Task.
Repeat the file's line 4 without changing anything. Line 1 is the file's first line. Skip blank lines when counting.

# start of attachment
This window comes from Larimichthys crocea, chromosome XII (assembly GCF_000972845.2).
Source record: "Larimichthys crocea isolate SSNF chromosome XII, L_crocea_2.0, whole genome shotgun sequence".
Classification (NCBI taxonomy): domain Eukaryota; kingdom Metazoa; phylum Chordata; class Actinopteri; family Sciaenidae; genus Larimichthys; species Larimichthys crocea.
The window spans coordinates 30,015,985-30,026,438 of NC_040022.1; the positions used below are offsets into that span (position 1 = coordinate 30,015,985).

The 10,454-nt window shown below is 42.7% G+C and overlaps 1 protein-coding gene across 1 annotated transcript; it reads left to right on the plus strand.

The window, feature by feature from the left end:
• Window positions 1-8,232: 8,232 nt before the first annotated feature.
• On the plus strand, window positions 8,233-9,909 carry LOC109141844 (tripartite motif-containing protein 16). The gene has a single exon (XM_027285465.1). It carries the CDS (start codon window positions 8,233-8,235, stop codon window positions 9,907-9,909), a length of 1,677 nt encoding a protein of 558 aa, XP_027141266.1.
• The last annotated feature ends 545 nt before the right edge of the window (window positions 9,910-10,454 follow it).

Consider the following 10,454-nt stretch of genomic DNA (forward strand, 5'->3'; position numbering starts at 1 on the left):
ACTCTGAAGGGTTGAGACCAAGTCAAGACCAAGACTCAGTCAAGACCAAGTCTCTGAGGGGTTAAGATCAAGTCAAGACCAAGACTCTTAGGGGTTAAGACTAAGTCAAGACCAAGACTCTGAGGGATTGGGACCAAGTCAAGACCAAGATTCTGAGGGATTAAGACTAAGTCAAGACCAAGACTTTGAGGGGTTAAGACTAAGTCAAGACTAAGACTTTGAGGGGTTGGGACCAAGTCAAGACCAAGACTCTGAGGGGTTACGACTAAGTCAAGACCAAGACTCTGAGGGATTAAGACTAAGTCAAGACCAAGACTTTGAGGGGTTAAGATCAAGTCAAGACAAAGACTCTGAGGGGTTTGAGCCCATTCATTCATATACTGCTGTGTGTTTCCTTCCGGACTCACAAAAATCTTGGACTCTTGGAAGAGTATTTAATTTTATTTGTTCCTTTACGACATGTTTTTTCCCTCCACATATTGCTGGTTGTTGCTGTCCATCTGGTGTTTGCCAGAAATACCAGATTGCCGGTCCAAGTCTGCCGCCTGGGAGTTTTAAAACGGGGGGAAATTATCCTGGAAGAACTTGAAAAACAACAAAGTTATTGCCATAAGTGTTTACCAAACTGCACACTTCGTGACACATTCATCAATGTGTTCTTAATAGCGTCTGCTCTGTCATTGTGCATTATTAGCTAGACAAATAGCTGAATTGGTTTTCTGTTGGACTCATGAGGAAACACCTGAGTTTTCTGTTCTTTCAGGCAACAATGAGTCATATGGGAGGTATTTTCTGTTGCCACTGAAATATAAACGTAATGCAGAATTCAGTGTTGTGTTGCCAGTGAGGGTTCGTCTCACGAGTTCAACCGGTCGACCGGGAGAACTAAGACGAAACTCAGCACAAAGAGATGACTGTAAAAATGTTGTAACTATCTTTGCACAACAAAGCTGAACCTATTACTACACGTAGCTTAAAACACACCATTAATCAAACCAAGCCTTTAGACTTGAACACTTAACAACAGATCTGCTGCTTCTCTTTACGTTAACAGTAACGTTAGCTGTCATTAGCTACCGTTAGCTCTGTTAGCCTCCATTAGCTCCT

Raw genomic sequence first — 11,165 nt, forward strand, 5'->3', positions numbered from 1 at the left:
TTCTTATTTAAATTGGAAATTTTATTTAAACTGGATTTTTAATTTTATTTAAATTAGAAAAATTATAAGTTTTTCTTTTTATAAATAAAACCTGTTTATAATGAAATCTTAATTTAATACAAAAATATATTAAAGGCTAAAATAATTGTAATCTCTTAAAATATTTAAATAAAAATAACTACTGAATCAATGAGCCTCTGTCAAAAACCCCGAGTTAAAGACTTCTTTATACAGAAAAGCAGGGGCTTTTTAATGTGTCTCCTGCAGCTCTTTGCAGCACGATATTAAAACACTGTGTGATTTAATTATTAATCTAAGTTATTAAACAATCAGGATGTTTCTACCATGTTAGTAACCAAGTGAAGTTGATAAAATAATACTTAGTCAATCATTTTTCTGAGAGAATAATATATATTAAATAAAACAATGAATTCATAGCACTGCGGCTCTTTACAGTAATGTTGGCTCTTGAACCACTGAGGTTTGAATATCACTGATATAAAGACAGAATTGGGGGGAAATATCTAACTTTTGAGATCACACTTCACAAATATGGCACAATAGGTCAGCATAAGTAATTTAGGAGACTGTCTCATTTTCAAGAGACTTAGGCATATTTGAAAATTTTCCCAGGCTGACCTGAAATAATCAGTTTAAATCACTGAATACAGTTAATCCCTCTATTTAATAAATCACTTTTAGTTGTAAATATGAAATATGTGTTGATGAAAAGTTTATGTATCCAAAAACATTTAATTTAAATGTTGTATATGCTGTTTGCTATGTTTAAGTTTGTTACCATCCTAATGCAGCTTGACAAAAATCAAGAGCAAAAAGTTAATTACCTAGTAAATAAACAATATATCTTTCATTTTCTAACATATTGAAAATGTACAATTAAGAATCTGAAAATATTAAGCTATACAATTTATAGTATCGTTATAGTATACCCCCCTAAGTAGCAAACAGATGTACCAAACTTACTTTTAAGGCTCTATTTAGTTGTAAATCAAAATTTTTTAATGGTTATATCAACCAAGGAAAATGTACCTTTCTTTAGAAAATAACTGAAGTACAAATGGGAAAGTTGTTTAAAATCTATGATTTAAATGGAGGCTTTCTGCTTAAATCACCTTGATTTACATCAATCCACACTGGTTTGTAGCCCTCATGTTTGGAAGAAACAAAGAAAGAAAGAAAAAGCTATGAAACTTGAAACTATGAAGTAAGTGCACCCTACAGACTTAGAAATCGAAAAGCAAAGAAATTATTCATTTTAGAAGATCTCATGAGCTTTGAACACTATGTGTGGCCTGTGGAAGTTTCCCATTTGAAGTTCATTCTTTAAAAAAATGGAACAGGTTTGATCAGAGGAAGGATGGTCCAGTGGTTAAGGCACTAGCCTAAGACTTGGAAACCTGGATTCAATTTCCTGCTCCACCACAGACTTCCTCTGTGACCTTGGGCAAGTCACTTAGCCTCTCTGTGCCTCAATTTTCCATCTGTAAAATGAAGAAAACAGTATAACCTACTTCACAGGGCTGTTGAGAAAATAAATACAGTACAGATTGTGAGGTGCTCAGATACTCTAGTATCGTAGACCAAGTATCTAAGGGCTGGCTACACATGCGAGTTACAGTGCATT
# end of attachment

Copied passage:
The window spans coordinates 30,015,985-30,026,438 of NC_040022.1; the positions used below are offsets into that span (position 1 = coordinate 30,015,985).